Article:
The result was “a trend and a pattern of inaction,” EnviroVoters organizer Resa Barillas told Random Lengths News.“We’re finding that what’s most dangerous about bad appointments like Buscaino is that they don’t necessarily have to actively do anything to do a lot of damage. In fact, they cause the most damage by doing absolutely nothing. Which is part of the problem with Buscaino,” she said. “This refinery rule should have passed a long time ago.” So should an ISR for the ports, similar to the Warehouse ISR passed in May. “But instead, because the person who is representing this area isn’t actively taking the
lead on these issues that directly affect his constituency, we’re not seeing these actions moving as quickly as we need them to.”
Even “with the Warehouse ISR, he was on the fence,” Barillas said. “He knew we couldn’t count on him,” despite years of pressure from activists and community members suffering from asthma and other health impacts. In the end, “It seemed that the only reason he jumped on board with it was because it was something that [now retired] Chairman [William] Burke was championing, and he wanted to go out with a bang.”
Themes of delay and inadequacy cropped up repeatedly in public comments at the AQMD board meeting. Barillas herself called the rule “severely overdue,” but she was hardly alone.
“This is long overdue for the overburdened communities where the refineries are close by,” said Ana Gonzalez, representing the Center for Community Action and Environmental Justice. She went on to call it “a step in the right direction,” but warned “We need to do more to make sure we get to zero emissions because zero emissions equals zero health impacts.”
“While this rule is far from perfect, it does represent the most significant step towards fulfilling this agency’s commitment to sunset the failed nitrogen oxide RECLAIM program,” said Earthjustice attorney Oscar Espino-Padron. “It’s time to adopt this long overdue rule.”
“Both the problem and the solution have been well known for years,” said Catherine Ronan, representing the Sierra Club. “The RECLAIM cap and trade program adopted in 1993 was deemed a failure years ago, but it has yet to be replaced by strong direct regulation,” she said.
“This is an urgent problem that requires prompt action. Delay and kicking down the road has only made matters worse.”
Julia May, senior scientist with Communities for a Better Environment, had something more precise and pointed to add. “I’m sorry to have to remind AQMD that CBE published a paper in 1999 warning the RECLAIM program would fail,” she said. “And since then our members in Wilmington and surrounding areas have been subject to the harsh pollution all this time.”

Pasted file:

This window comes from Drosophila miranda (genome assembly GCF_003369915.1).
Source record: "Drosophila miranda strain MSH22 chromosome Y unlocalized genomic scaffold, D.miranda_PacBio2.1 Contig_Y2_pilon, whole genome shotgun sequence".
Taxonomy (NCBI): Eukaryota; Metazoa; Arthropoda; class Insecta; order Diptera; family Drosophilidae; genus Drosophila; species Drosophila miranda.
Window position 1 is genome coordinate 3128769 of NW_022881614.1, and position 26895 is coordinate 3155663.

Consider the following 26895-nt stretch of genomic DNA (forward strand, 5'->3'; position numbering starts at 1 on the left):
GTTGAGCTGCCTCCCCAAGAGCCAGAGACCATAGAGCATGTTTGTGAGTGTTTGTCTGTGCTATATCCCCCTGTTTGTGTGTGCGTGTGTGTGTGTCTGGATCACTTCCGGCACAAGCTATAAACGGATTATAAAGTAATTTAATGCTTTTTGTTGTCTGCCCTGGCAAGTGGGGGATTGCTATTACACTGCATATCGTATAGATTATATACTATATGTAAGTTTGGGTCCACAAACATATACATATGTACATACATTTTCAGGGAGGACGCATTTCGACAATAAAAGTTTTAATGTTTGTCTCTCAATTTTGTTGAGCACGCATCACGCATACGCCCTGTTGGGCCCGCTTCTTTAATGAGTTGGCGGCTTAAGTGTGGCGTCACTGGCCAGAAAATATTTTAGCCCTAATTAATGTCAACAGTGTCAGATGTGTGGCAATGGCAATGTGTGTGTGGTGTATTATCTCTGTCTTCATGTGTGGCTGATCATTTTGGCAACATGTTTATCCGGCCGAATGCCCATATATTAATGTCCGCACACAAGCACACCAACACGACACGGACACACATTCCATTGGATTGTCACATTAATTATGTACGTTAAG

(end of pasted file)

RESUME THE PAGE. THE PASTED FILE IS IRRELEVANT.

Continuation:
In fact, that paper analyzed two AQMD pollution trading programs as model examples, illustrating fundamental flaws in the real world use of such programs: the Mobile Source Credits (aka “car scrapping” program) and RECLAIM. Each had been in place for more than five years, and promised benefits had not resulted in either:
Pollution trading in Los Angeles has led to concentrated toxic air emission hot-spots that have shackled low-income and minority communities with the region’s air pollution. Pollution reductions have been far less than those promised by trading proponents. Furthermore, pollution trading has virtually eliminated public participation in the environmental decision-making process.
RECLAIM had a specific problem with ‘phantom reductions’ that existed only on paper, because “emissions reduction credits were initially allocated in an amount significantly inflated above actual emissions.” As a result the paper reported, “In the first three years of the RECLAIM program, actual industrial nitrogen oxide emissions have declined by at most three percent, while allowable emissions have been reduced on paper by about thirty percent.” This problem persisted throughout the life of the RECLAIM program. That was 22 years ago. But the plug wasn’t pulled until just last week.
“Like the state greenhouse gas program, these pay-to-pollute systems are set up to be cheap, and have resulted in refineries not investing in cleanup,” May said in her comment.
In light of all that, “We support adoption,” she said, “but we have a strong warning today, due to the weakening measures and alternative compliance plans, and exemptions” — the very things in the plan that industry representative Michael Carroll, a lawyer representing the Western States Petroleum Association, praised as “meticulously crafted.”
“It’s going to require a lot of follow-up,” May warned. “We don’t want to wait another 10 years to find out we’ve failed again.” To avoid that, “We’re asking the board, and urging the board and staff to do regular staff reports and to talk about this in your subcommittees, publicly. That’s going to be essential to get the reductions.”
The need for follow-up was not only echoed by other activists, it was brought up by board members as well, and a requirement for a quarterly progress report was added an amendment before adoption of the rule — a hopeful sign of a more transparent future, perhaps.